“Being a teacher is a lifelong way of ensuring that you remain a student.” A self-effacing Avirat quotes British philosopher Disraeli while describing himself. A teacher, an offbeat traveller, a motivational speaker; he has shunned the dogmatic rules of life and has never shied away from newer, exciting domains.
Standing ovation and accolades for his TEDx talks and over a dozen published travelogues are only a few of his grandeur accomplishments. With his confidence, creativity, and passion, he has inspired thousands of students, parents & teachers, trekked to the Everest Base Camp, penned over 400 poems, and travelled places searching for untold stories.
Read this candid interview of Avirat with Storiyaan to unearth the resolute spirit and aura he embodies.
Questions and answers
You have been a motivational speaker and have been an inspiration for 1000s of students. What was the driving factor that made you realize your efficiency to inspire others?
As I started my teaching career at the tender age of twenty with students who were not much younger than me, seeing them getting inspired by my words and taking them seriously, also motivated me. I realized that I somehow appeal to people’s hearts, and they respond. So, motivational speaking chose me, and I was drawn to it.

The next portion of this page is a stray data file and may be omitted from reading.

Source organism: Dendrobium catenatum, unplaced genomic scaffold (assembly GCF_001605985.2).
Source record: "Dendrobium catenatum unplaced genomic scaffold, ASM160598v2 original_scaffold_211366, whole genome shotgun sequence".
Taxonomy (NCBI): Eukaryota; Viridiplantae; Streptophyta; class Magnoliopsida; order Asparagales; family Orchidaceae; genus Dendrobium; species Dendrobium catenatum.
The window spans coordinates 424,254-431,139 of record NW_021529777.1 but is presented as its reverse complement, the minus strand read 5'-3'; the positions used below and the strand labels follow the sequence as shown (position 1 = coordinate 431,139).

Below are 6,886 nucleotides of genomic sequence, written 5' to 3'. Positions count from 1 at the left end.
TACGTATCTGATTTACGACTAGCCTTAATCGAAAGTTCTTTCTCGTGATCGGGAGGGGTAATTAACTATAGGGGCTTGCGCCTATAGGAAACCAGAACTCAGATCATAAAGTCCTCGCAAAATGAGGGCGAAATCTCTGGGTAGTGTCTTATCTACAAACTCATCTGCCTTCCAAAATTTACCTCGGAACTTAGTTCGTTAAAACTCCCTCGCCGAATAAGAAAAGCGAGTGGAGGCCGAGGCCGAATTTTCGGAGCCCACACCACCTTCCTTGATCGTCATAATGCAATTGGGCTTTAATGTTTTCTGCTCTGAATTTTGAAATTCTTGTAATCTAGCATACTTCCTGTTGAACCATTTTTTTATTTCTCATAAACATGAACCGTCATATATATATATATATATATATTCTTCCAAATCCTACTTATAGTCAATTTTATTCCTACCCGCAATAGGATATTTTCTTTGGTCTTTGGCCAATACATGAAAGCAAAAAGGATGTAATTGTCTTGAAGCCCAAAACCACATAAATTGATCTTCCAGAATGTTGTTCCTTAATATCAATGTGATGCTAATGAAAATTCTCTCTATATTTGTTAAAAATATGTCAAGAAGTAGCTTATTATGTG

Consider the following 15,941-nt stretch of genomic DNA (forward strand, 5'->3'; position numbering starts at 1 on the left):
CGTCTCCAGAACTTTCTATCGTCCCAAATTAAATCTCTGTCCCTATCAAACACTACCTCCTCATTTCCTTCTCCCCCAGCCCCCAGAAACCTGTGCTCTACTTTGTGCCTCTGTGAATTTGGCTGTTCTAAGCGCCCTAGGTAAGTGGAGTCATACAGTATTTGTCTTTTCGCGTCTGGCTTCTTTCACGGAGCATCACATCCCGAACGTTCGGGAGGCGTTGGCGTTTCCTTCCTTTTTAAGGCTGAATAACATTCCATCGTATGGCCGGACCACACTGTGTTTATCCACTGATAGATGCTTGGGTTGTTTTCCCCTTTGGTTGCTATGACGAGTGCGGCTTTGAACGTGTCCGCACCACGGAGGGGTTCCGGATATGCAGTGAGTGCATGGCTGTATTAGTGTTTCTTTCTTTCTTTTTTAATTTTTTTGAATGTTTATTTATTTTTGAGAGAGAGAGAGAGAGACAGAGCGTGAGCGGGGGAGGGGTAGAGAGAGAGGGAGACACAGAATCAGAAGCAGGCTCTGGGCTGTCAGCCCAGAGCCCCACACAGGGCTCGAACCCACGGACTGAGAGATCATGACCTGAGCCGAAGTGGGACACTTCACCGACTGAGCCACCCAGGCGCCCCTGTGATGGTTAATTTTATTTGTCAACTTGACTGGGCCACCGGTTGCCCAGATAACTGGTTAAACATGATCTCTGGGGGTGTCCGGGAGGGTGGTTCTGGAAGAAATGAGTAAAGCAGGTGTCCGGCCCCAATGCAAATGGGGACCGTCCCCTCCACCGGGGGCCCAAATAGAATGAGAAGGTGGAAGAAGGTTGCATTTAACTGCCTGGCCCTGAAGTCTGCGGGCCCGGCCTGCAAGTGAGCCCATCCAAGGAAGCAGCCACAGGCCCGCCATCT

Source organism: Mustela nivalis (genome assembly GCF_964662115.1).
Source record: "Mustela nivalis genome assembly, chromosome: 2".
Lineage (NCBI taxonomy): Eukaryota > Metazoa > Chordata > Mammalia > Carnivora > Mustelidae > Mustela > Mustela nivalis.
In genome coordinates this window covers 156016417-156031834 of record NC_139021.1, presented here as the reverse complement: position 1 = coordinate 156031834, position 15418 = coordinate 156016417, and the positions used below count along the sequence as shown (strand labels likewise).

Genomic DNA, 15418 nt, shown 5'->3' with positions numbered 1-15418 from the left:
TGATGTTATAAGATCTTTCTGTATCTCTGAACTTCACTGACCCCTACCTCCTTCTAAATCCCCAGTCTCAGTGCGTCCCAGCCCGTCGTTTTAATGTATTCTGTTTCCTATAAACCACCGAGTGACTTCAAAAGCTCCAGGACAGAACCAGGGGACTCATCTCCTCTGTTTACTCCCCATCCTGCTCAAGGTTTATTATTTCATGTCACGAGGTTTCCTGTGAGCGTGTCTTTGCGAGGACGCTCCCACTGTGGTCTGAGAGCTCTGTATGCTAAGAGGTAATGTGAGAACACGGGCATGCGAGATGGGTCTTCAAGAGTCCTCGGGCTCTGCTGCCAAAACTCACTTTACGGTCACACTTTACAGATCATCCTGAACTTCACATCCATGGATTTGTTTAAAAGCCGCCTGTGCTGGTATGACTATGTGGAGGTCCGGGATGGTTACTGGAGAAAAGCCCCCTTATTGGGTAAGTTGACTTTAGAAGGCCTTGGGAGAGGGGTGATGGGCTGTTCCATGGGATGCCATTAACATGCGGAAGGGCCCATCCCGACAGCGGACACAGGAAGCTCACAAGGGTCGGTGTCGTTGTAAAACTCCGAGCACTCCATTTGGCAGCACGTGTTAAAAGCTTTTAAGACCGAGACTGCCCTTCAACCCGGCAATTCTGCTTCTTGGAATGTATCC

What sparked your love for traveling across the world, and has it ever acted as a source for your inspiration?
A chance trip to Kaziranga, Assam, turned out to be the turning point in my life. Since then, I travel a lot, mostly to jungles & mountains; interact with people who sustain themselves in impoverished conditions, yet willing to share their meals and homes, with a smile. These humble stories have always inspired me and I also share them with my audience back home.
From a student of commerce, today you are a TEDx speaker. Did you ever feel intimidated, and how have you recovered from them?
My first TEDx talk was held in Thane. I was very excited and nervous as I am aware that this stage is shared by some of the world’s best speakers. But I never felt intimidated on this journey as I was comfortable on stage since my school days, thanks to my parents and teachers.
Often, people cannot maintain their passions in life along with the professions. But you have created spaces in your life for all of those and handle them very efficiently. How have you managed to create this coexistence in your life?
I never stopped considering myself a student, be it teaching, nature photography, or public speaking. I still believe that my journey has just begun, and I always ensure that I live up to my name Avirat which means perpetual, the continuous, unstoppable.
You have led ten first-timers to the Everest Base Camp. Could you elaborate a bit on that, and what do you find the most satisfying about it?
It was a challenge, but it only fuelled my motivation. Apart from our group’s resolve, we met so many inspiring people along the way. There was a cancer survivor with her daughter, a sixty-year-old mother who trekked with her son to motivate him, a 23-month-old trekking piggyback with his doctor dad, and many such unforgettable memories. People were always willing to help each other, which is the most satisfying thing in this immersive experience.
What would be your message to new trekkers who are not very confident about themselves?